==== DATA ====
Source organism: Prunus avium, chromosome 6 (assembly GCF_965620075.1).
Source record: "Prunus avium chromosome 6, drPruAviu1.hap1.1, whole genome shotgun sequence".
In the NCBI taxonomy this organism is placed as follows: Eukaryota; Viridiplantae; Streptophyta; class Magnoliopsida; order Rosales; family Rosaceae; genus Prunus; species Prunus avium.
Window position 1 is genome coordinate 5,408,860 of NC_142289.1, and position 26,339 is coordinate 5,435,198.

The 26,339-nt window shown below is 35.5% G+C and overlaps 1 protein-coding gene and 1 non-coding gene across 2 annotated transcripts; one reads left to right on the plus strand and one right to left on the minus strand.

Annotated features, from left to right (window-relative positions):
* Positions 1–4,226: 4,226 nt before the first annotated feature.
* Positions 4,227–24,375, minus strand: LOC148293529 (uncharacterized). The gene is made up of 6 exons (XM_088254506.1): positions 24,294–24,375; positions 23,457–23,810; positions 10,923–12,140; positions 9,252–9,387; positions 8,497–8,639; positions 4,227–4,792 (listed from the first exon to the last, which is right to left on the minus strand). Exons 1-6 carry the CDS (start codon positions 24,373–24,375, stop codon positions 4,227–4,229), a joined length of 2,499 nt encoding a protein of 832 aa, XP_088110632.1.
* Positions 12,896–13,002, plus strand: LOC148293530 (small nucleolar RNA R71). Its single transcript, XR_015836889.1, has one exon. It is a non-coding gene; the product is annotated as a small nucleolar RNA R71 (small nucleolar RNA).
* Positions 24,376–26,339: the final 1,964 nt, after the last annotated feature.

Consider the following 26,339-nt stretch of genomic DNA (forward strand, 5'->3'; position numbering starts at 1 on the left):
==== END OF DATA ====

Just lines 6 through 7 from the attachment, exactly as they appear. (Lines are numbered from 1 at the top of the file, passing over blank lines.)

Annotated features, from left to right (window-relative positions):
* Positions 1–4,226: 4,226 nt before the first annotated feature.